Researchers are demanding greater access to archival collections. At the same time, archives often reduce the level of processing. Can current descriptive standards and developments help solve this dilemma?
An inherent tension exists between providing access and describing archival holdings appropriately.
Finding aids and bibliographic records contain archival description for discovery, management, and understanding. Descriptions detail collection characteristics, content, and purpose. Describing archival materials require archivists to analyze, organize, and note details about the collections, such as creators, titles, dates, extent, and contents.
Although finding aids were created to describe content, they were not created to share information with a wider audience, especially those who use a cataloging database system. Basic archival principles can be brought into bibliographic description in several ways. Archivists recognize the importance of provenance in archival description. They understand that description should be at the group level since most archival material exists at this level. In addition, archival materials are preserved for reasons different from those for which they were created. They also require the flexibility of various levels of description.
Encoded Archival Description
EAD (Encoded Archival Description) was initiated in 1993 through the University of California’s Berkeley Finding Aid project. The goal was to create a standard for describing archives and manuscripts in a machine-readable format. By standardizing description, organizations such as the Research Library Group (RLG) can index the information and allow users to search the collections of repositories across the country.
Developing Encoded Archival Description (EAD) supplied a tool to help mitigate the geographic distribution of collections, which limited the ability of researchers to use primary sources. The goal of EAD is universal intellectual access. Researchers have always urged the off- and online publication of archival holdings to make their work easier. Descriptive coding involves designating what each important component is. Making MARC a description markup system ensured that information could be exploited in multiple ways and made it possible to apply future uses unknown in the early stages of development. The success with MARC AMC, which described at the collection level, made it possible to make finding aids available through EADs.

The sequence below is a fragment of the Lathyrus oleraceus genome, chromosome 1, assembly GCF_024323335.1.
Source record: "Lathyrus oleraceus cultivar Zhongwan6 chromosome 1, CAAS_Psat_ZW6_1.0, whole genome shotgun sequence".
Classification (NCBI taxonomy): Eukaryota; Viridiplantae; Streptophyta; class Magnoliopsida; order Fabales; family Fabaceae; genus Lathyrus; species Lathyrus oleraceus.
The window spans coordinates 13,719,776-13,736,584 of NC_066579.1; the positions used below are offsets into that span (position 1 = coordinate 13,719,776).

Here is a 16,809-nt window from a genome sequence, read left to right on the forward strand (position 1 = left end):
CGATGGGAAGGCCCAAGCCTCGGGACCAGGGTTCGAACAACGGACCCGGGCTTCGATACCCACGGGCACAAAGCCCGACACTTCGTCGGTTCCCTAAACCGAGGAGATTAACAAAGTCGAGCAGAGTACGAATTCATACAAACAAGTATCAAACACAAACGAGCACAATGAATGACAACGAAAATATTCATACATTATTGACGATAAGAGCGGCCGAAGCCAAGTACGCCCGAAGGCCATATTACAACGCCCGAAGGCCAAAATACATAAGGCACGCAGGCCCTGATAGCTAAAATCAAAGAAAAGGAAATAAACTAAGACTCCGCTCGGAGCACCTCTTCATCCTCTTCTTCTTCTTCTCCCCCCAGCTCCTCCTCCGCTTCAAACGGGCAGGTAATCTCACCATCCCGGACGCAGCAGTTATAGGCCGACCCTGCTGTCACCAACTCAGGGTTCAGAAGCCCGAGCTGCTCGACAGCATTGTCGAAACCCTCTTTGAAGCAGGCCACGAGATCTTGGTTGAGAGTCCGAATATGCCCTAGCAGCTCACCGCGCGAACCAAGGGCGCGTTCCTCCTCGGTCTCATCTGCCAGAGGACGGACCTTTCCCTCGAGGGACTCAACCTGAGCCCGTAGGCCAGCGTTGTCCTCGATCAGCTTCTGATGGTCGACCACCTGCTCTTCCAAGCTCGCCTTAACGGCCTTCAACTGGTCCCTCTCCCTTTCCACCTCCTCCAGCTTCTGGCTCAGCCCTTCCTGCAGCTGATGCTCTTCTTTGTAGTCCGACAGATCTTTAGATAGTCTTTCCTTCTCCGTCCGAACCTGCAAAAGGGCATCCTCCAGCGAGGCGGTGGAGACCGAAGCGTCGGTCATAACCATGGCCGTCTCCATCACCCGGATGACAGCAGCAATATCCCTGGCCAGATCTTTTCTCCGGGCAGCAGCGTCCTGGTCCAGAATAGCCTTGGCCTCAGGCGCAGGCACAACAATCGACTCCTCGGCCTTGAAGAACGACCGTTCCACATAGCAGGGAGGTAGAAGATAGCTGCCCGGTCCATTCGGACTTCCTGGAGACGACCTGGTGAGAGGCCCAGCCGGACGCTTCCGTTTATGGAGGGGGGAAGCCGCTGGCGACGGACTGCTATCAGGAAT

The development of the format has led archivists to think more systematically about how archival work is conducted. Additionally, archivists realized the benefit of following standards, after a long tradition of using idiosyncratic descriptive practices.
The EAD’s DTD (document type definition) specifies the elements to describe a collection and the arrangement of those elements. DTD’s goals are naming and defining elements, naming and defining attributes, and deciding where and in what sequence elements should appear. The DTD structure could be used for new archival finding aids and existing finding aids. The elements were repeatable to mimic the hierarchical structure of finding aids.
Provenance can be used as a basis of access and retrieval and not just as an underlying concept for arrangement. Provenance information—information about the records creators—can be used as authority information.
Archivists must be able to separate information about records creators from information about the records themselves. There is a benefit to building the authority information into the system instead of having separate authority files, as generally exist in libraries. Again, this makes even more sense in an era when a smaller percentage of an institution’s users come to the repository.
Function plays a role in arrangement and description in terms of access. Functions exist but are not always carried out by the same agency over time. A need exists to track that function, whether the name of the office or its place in the larger organization changes.
The fluidity of function leads to the notion that one series could belong to several records groups over time. Again, there is a hierarchy for the organization but not for the records.
Change and Continuity
Archival description encompasses the dual processes of cataloging and production of finding aids. The complexities of modern organizations and the detachment of description (especially online) from the actual materials have complicated descriptive practices for archivists.
Any heritage organization considering a digitization project must also create digital preservation strategies for their newly digitized materials.
Archivists use many techniques to manage, control, and use their information assets, working to gather, process, store, access, use, share, preserve.
Archivists balance legal mandates, ethical concerns, and accessibility, enabling as much access as is responsible, given information within records.
Legal history and the valuable information legal archives hold are critical for research; making these materials available requires forethought, labor.